Interesting issue brought to my attention by a reader in South Carolina.
One of the hospitals in South Carolina wanted to post a sign in its emergency department waiting room stating the following:
Prescribing Pain Medication in the Emergency Department
Our Emergency Department staff understands that pain relief is important when one is hurt or needs emergency care. However, providing pain relief is often a complex issue, especially when pain is a chronic or recurrent process. Mistakes or misuses of pain medication can cause serious health problems and even death. Our Emergency Department will only provide pain relief options that are safe and appropriate.
• The primary role of the Emergency Medicine provider is to look for and treat an emergency medical condition. We will use our best medical judgment when treating pain, following all legal and ethical guidelines.
• You may be asked about a history of pain medication use, misuse, or substance abuse before prescribing any pain medication.
• We may ask you to show a photo ID, such as a driver’s license, when you check into the Emergency Department or receive a prescription for pain medications. We may also research the statewide prescription data base regarding your prescription drug use.
• We may only provide enough pain medication to last until you can contact your doctor. We will prescribe pain medications with a lower risk of addiction and/or overdose when possible.
For your safety, we do not:
– Give pain medication shots for sudden increases in chronic pain, or aggravation of chronic pain syndromes.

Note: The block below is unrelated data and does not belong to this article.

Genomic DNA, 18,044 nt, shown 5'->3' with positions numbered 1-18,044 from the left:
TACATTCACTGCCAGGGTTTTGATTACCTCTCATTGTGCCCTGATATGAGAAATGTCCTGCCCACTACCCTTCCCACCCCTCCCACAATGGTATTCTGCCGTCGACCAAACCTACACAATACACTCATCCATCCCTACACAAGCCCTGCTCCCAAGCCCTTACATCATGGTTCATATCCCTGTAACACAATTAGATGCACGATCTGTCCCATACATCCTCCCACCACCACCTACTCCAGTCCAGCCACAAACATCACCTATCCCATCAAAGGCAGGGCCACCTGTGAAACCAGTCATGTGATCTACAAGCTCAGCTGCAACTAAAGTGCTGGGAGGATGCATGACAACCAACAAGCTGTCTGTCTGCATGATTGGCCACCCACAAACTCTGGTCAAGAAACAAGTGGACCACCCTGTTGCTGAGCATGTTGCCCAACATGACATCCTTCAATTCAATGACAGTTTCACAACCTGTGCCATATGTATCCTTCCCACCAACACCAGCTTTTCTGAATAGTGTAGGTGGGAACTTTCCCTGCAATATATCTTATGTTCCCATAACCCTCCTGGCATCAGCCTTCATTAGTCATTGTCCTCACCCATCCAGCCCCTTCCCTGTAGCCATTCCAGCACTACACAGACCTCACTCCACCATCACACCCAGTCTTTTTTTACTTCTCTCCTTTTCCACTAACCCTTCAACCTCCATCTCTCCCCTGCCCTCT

– Refill lost or stolen prescriptions for medications. You must obtain refill prescriptions from your primary care provider or pain clinician.
– Prescribe missed methadone doses, or provide prescription refills for chronic pain management.
– Prescribe long-acting pain medications, such as OxyContin, MSContin, fentanyl patches, or methadone for chronic, non-cancer pain.
– Prescribe pain medications if you already receive pain medication from another doctor or emergency department.
The Centers for Medicare and Medicaid Services (CMS) had a different take.
EMTALA requires that every patient seeking care in the emergency department receive a “screening exam” and then receive “stabilizing treatment” of any emergency medical condition. In other words, if you are having a heart attack, the emergency department is required to stabilize you regardless of your ability to pay. If you have a runny nose or other non-emergency condition, the emergency department still has to examine you, but then doesn’t have to treat you. In either case, the hospital isn’t allowed to discourage you from seeking care.
CMS therefore wrote a letter to the South Carolina Hospital Association [.pdf file] and advised it that hospitals displaying such a sign would likely “unduly coerce [patients with legitimate medical needs]to leave the ED before receiving an appropriate medical screening exam.” Therefore, CMS considered such signs as potentially constituting an EMTALA violation.
I disagree with a lot of things about EMTALA. It is an unfunded mandate. Its reach has progressed far beyond the initial intent of the statute. But unless and until we repeal it, we are stuck with it.
I’m interested in your opinion, though.
Should a sign like the one above be considered an EMTALA violation?
Is it any different than hospitals that advertise their wait times? After all, a patient with an emergency medical condition may see the advertised wait time as being too long and might not go to a hospital because of it.
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